Although she’s extremely conscientious about her health, 42-year-old Vicki Toole said it takes a lot to get her to the doctor’s office.
She’s a busy mother of two with her own catering business who also teaches Zumba. Toole has no chronic health conditions to worry about, but does know that her mother died of heart disease at a young age.
Toole has never had issues with high blood pressure, she said, but did have a heart murmur when she was born that has since gone away.
In terms of keeping her heart healthy and maintaining low blood pressure, Toole knows she must limit her sodium intake, which is hard for someone who used to live “with a salt shaker attached to my hand.”
Because she’s adopted, Toole said, she doesn’t know anything about her family’s health history, other than the anecdotal information about how her birth mother died.
Toole and her husband do have health insurance and she has a primary care doctor. However, since she considers herself to be in excellent health, Toole gets a physical once every two years, instead of annually, as is recommended for most adults.
Like most women who have passed 40, Toole has had a mammogram, and the results were normal. While breast self-exams are recommended, Toole said she only does it when she thinks about it.
As recommended, she does get a Pap test and also receives an annual pelvic exam to check for cervical cancer. She doesn’t have a lot of vices, such as smoking and drinking, though, so she hopes she can stay in good health well into old age.
Toole has worn glasses since her early 20s and schedules an eye exam annually. She has received glaucoma testing, as well, which is also recommended for people who are in their 40s.
She’s never been screened for diabetes, but has been screened for cholesterol. Diabetes screening is recommended once every three years beginning at age 45.
One thing Toole does religiously is have her teeth cleaned. She goes to the dentist every six months and said oral health is “highly underrated” in terms of its overall importance to general good health.
Toole has been married for 15 years, and used to donate blood, so she was tested for AIDS and HIV (clear), but has not tested for any other sexually transmitted diseases.
There is a vaccination for adults who’ve never had chicken pox, but Toole had the disease as a child so believes she’s all set there.
One thing Toole does think about, other than heart health, is the health of her bones. She is a petite woman and osteoporosis is a definite threat.
She eats yogurt and drinks almond milk. In addition, she tries to buy organic foods whenever possible and lives on fresh fruit in the summer time.
While Toole is “very much” concerned with the health of her children, she also doesn’t want to deprive them of all junk food. So soda is OK on special occasions, as is dessert.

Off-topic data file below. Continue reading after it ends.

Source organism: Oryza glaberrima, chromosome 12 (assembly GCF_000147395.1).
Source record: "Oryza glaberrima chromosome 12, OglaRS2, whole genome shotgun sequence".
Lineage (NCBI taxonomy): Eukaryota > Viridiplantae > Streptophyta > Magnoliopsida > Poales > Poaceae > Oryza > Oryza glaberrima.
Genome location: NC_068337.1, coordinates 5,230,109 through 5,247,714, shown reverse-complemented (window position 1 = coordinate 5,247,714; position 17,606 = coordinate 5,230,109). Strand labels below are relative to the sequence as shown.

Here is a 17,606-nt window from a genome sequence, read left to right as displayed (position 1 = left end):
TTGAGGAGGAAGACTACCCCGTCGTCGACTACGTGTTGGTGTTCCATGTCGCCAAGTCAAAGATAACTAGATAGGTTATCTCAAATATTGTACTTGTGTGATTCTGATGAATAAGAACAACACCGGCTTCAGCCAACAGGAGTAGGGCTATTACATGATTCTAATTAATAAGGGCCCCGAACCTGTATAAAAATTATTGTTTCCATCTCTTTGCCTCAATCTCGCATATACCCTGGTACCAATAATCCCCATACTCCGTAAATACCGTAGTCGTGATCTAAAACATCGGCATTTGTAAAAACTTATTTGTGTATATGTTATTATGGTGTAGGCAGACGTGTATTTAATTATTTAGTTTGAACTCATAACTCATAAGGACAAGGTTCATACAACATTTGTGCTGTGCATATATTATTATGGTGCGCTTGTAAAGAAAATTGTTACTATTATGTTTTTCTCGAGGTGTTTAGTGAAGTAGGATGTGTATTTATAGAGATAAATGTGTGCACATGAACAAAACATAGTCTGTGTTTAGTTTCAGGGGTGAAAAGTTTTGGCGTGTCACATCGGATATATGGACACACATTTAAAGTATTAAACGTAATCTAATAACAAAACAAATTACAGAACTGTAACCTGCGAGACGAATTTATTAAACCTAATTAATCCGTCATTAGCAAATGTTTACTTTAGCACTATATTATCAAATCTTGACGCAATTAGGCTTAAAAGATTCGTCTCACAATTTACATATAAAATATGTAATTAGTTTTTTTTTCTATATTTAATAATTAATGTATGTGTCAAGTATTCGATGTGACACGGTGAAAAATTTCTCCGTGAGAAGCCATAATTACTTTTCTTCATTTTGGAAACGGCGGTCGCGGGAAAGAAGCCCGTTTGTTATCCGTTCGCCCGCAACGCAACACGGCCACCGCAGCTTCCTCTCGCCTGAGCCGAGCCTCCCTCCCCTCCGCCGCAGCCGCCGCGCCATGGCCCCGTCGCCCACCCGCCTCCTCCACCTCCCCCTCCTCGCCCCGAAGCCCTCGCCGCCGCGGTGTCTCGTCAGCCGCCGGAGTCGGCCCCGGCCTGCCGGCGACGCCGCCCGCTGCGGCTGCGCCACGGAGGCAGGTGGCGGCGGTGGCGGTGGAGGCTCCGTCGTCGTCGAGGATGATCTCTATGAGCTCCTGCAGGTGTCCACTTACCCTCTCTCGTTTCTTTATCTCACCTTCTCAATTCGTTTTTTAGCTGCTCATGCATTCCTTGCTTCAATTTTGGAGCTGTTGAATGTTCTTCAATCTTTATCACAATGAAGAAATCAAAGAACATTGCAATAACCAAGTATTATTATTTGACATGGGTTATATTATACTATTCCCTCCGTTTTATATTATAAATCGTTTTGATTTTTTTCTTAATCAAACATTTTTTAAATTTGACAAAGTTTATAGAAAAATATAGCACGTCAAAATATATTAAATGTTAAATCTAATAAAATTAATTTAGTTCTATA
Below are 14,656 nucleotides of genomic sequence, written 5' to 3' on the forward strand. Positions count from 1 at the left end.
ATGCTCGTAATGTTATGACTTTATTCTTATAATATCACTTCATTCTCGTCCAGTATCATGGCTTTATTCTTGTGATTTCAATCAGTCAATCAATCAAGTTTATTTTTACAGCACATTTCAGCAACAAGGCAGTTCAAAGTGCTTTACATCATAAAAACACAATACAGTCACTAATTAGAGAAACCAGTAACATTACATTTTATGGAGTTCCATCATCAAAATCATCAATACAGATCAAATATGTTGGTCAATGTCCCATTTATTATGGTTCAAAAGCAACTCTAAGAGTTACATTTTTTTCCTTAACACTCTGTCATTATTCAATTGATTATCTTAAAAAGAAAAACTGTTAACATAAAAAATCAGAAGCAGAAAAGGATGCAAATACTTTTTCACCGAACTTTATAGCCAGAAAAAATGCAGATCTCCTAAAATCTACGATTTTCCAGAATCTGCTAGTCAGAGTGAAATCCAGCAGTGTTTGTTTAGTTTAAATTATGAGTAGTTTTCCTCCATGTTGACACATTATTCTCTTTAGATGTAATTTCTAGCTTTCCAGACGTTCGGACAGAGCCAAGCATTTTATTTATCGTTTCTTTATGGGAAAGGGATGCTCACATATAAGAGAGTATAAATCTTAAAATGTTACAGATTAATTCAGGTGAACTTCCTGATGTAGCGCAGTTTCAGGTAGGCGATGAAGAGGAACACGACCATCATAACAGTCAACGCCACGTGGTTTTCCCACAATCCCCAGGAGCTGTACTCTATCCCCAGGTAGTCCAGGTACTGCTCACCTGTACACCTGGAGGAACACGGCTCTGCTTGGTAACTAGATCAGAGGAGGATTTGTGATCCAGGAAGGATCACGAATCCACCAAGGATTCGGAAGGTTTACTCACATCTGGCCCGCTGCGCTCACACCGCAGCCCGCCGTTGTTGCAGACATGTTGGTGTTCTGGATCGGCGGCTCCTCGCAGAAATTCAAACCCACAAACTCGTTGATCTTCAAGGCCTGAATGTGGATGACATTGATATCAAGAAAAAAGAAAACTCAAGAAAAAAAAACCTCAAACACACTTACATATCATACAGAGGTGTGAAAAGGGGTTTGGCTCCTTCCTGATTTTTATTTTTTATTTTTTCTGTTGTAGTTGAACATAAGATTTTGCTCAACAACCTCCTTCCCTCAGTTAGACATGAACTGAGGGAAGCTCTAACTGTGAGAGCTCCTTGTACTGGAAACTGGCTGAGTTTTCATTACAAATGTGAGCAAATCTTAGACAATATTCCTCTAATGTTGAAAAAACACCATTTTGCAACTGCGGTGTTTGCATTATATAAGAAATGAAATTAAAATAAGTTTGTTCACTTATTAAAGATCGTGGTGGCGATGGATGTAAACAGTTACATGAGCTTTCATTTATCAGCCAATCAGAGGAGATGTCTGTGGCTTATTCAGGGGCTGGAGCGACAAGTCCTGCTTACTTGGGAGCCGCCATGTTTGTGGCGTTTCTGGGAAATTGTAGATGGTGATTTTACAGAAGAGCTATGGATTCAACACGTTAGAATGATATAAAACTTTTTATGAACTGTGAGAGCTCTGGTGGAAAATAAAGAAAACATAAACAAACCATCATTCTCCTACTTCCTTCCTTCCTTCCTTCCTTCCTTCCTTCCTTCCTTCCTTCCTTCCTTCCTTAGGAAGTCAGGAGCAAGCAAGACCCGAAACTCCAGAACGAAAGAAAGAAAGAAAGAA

“I think what’s best is to try to achieve a balance,” she said. “I allow my kids to have something like Frosted Flakes, but try to have a fruit or vegetable with every meal.”
Toole also said that things like cheese, eggs and bacon are not prohibited from her diet. However, since she knows the metabolism starts to slow down as people age, she monitors how much food she takes in everyday.
“I know that I can eat mindlessly, emotionally and when I’m stressed,” Toole said. “So I try to be careful.”
Toole may be more aware of health issues than other people because she writes a blog, called the Thin Life Crises, and is constantly on the alert for new information about health and diet.
She gets most of her health information from the Internet, Toole said, as well as health magazines and books. While she finds the information on the Internet credible, what’s hard is that it’s often contradictory.
“What I’ve really discovered is that you shouldn’t be restrictive and cut out whole food groups,” Toole said. “I also know to stay healthy I need to watch what I eat and keep active.”
(Under normal circumstances)
• Physical every one to two years
• Height and weight at each physical
• Dental exam every six to 12 months; floss daily
• Baseline eye exam at 40; every two to four years after
• Mammogram every one-two years
• Pelvic exam yearly
• Pap test every three years
• HPV test every three years
• Blood pressure every two years
• Diabetes screening every three years beginning age 45
• Electrocardiogram every two to three years
• Glaucoma test every three years; vision test every three to five years
• Cholesterol screening every four to five years
• Urinalysis every five to 10 years
• Chlamydia test if you have new or multiple partners
• HIV or other STD tests, discuss with your health care provider
• Hearing test every 10 years
• Flu shot every flu season
• Tetanus booster every 10 years
• If you have never had chickenpox or never been vaccinated against it, one dose
Healthy Weight Tips
The bottom line, if you want to lose weight, is that you have to burn more calories than you eat.
Combine a reduced calorie diet with increased physical activity. You should lose weight, decrease belly fat and benefit heart and lungs.
If you want to feel full on fewer calories, stick to foods that are high in water, like fruits, vegetables and healthy proteins. Feeling full is based on volume, not calories.
Metabolism slows down even more. More than one-third of all women age 20 and older are obese. In women 40-59, 41 percent are obese, compared to 30.5 percent among women 20-39. Obesity has been linked to several serious medical conditions, including
• Heart disease and stroke
• High blood pressure
• Gallbladder disease and gallstones
• Breathing problems, such as sleep apnea (when a person stops breathing for a short time during sleep) and asthma